Wednesday, February 1

Today is Wednesday of WEEK 3 of the class. If you have not turned in your Week 2 Storybook assignment yet, you may still do that for partial credit. Wednesday morning, until noon, is the grace period if you forgot to do any of the assignments that were due on Tuesday.

Storybook Stack. I'm still working my way through the enormous stack of Storybook assignments that people have turned in. If you turned in an assignment before 3PM on Sunday, you should have comments back from me now. If you turned something in later on Sunday or on Monday or Tuesday, it is probably still in the stack, waiting for me to get to it. If you want to check to make sure your assignment is in the stack, you can see the contents of the stack here. It usually takes me most of the week to return all the Storybook assignments. The sooner you turn the assignment turned in, the sooner you will get comments back - and you do need my comments before you go on to the next Storybook assignment, although you can continue to work on the other class assignments, of course!

Tech Tips emails. Quite a few people sent in Tech Tip emails over the weekend, which is great! Please feel free to work ahead on those extra credit tips now, since some of them can be really useful for the rest of the semester. I'll reply to all those emails, but not until I get through the Storybook stack (in fact, the Tech Tip emails sometimes turn into a two- or three-week backlog). You don't need to wait on my reply before you do the Tech Tip Declaration; as long as you have sent me the email as instructed, that's great - you can go ahead and do the Declaration without waiting on a reply from me.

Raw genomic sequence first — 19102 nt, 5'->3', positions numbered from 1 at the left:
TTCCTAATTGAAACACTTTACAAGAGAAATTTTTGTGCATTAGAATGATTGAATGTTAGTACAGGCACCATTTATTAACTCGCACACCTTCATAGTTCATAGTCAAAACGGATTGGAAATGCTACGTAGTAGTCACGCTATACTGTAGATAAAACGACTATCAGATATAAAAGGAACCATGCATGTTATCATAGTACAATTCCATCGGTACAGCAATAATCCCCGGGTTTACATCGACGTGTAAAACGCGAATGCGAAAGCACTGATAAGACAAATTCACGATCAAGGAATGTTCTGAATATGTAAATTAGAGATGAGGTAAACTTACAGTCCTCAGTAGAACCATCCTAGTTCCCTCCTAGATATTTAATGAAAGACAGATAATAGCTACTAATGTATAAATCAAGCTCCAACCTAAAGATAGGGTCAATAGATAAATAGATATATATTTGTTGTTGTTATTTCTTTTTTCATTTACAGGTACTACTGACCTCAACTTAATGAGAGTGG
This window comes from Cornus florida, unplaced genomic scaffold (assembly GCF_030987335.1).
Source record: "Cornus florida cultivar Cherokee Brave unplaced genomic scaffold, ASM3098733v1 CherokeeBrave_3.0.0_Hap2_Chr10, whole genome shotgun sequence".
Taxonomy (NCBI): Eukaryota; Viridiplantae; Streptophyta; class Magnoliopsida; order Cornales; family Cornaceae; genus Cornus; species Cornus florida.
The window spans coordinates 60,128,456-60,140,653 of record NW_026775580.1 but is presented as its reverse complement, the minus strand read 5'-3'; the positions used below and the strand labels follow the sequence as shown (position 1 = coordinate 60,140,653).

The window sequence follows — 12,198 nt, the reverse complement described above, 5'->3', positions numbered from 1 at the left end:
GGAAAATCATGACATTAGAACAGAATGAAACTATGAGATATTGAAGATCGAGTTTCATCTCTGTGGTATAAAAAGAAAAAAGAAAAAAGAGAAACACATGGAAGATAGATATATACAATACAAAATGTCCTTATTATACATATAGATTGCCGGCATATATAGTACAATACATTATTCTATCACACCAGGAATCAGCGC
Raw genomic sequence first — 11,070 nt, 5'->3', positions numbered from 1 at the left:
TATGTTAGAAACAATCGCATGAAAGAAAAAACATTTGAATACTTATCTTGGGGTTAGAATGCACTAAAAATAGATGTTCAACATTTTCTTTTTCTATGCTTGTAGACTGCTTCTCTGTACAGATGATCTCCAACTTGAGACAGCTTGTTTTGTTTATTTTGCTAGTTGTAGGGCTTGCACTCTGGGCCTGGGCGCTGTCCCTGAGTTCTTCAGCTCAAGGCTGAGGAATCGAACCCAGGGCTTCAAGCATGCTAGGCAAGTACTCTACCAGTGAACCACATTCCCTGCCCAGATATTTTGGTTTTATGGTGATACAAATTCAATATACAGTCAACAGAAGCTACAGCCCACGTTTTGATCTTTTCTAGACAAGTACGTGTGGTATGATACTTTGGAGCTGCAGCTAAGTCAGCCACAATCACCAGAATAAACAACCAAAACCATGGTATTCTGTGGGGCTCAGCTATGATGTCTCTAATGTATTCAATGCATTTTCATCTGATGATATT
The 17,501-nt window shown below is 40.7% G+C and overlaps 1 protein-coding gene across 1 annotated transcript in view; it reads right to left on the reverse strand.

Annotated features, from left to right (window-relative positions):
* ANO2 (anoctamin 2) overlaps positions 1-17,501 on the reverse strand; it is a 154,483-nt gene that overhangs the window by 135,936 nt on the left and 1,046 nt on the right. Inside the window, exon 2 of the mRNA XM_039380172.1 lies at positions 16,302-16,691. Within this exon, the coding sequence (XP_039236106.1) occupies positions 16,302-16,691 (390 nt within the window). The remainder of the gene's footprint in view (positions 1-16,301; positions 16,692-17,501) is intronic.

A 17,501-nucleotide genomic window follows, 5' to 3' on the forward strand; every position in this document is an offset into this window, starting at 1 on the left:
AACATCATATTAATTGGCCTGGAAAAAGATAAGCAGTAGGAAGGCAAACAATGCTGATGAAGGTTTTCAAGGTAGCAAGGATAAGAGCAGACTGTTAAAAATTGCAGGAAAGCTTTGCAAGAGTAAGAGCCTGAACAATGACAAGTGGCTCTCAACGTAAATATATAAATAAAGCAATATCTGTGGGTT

Wednesday Events on Campus. In honor of Black History Month, there will be a showing of "Traces of the Trade: A Story from the Deep North" in the Cate Main Social Lounge, 347 Cate Center Dr. at 7PM (time/location/details). Find out more about this and other events at the Campus Calendar online.

February 1: Langston Hughes. Today, February 1, marks the birthday of the African-American poet, Langston Hughes, who was born in 1902. He was one of the luminaries of the Harlem Renaissance, and you can read about his remarkable life and career in this Wikipedia article.